26 November 2023

UNSW Canberra reveals plans for first stage of $1 billion city campus

| Ian Bushnell
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artist's impression of university campus

An artist’s impression of the two buildings in Stage 1 of its city campus, looking from the corner of Constitution Avenue and Coranderrk Street. Images: Hassell.

UNSW Canberra’s first two buildings at its new city campus will need to make a statement about the university’s aspiration for its expanded role in the national capital, according to its plans released to the public.

The university is seeking community feedback on its opening gambit for the new campus to be built at the corner of Constitution Avenue and Coranderrk Street in Parkes, currently an unsealed, above-ground public carpark.

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Award-winning architecture firm Hassell has designed two multi-use contemporary buildings that will host teaching and research spaces; retail offerings; cultural and student-focused spaces; and facilities for new and existing industry partners, as well as a new courtyard space, Parkes Green.

They will be known as Parkes West and East, providing 9500 square metres each of floorspace over six floors.

Parkes West will be on the prominent position at the corner of Constitution Avenue and Coranderrk Street, while its partnering building will front Constitution Avenue.

Stage 1 is to be considered as a pair of connected buildings linked by a series of elevated bridges at upper levels to promote interaction and collaboration between students, staff and research partners, the plans say.

artist's impression of carpark

How the buildings will sit on the corner of the current carpark.

Stage 1 will also include remediation of the land, a new access road to service both buildings, and basement parking for 126 vehicles.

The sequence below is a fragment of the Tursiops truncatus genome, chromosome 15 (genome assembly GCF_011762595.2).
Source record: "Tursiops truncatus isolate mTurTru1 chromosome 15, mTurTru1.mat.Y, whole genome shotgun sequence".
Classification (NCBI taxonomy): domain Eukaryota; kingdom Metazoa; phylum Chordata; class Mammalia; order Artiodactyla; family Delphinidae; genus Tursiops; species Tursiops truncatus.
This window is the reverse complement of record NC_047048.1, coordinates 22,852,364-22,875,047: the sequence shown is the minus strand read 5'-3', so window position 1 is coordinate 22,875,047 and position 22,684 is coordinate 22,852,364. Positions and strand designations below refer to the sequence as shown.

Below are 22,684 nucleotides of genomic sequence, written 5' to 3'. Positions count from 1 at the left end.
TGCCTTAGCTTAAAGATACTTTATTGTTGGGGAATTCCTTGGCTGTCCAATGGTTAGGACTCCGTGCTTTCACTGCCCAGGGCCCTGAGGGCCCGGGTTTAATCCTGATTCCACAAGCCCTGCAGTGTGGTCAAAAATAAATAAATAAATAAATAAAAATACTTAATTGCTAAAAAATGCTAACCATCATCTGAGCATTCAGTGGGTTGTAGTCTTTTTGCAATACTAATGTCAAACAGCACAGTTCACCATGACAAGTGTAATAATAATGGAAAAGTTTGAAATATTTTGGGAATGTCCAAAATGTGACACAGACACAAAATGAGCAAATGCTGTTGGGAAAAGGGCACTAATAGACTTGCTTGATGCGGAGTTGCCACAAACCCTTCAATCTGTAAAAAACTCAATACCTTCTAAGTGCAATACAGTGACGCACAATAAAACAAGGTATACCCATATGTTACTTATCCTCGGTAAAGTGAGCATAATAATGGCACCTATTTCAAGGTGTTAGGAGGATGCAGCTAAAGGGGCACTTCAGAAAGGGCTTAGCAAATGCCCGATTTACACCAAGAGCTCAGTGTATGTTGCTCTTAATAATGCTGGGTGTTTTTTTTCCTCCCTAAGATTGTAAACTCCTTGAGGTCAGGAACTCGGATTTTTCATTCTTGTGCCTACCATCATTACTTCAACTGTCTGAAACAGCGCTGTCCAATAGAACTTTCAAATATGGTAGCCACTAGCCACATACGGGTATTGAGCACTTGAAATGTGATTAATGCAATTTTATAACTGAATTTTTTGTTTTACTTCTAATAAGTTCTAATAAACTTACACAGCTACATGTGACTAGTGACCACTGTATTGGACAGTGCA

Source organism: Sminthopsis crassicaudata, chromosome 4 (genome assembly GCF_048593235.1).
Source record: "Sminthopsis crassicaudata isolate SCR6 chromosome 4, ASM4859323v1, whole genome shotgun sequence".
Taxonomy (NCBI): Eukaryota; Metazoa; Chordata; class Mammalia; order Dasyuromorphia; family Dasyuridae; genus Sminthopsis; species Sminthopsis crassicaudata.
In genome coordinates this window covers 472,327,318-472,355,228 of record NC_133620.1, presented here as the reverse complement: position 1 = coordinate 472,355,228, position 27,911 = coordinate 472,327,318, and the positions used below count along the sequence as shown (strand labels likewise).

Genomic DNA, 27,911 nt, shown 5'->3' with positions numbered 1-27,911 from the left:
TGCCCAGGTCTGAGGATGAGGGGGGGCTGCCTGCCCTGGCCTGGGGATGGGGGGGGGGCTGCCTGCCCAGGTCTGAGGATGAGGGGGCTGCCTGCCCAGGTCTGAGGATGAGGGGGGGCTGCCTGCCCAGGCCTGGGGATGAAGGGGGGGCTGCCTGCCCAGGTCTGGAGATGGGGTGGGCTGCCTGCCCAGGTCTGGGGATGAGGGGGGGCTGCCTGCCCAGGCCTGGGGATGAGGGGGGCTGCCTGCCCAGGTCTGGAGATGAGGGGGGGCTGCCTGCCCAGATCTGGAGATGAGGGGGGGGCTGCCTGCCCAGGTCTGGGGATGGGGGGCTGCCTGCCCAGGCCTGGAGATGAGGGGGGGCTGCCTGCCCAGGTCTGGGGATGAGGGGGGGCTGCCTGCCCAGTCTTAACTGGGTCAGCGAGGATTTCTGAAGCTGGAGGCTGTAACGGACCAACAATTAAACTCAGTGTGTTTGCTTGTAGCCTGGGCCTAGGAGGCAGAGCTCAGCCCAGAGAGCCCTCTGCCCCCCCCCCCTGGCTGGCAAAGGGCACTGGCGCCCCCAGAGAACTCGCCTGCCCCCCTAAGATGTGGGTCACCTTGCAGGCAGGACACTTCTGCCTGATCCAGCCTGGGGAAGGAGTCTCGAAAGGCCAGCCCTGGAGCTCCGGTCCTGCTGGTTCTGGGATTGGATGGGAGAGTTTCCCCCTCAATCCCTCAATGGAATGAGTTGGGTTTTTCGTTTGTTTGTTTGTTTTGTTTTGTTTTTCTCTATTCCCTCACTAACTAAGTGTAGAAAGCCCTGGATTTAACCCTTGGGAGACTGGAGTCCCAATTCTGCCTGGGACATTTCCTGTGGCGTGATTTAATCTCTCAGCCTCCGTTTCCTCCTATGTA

Under the deed with the ACT Government, the university is required to maintain several publicly available carparks.

There will also be new landscaping on the northern edge of the site along Constitution Avenue and the new courtyard to the south of the buildings.

This space will link back to Constitution Avenue through a pedestrian connection between the new buildings. A future building to the south of the green will enclose the space and complete the courtyard.

An overshadowing study shows that the green will be heavily shaded in the winter months.

A mix of teaching, event and community spaces will be contained on the ground floors, while UNSW workspaces and research areas for research partners, of varying scales and levels of security, will fill the upper levels.

Flexible floorplates mean the university can respond to changes in the proposed lease structure for the research partners, as well as the likely changes of use in the building as the campus continues to expand and develop.

The plans say sustainability and First Nations principles are also being embedded in all aspects of the project.

“We are also exploring the use of low-carbon materials and prefabrication within the design as well responding to climate and orientation both in the built form and landscape,” it says.

artist's impression of two six-storey buildings and airbridges

A view of the buildings from Constitution Avenue.

Hassell is also working with First Nations consultant Djinjama on integrating into the concept design a series of emerging themes that reflect a deeper connection and narrative to place and Country of the Ngunnawal people.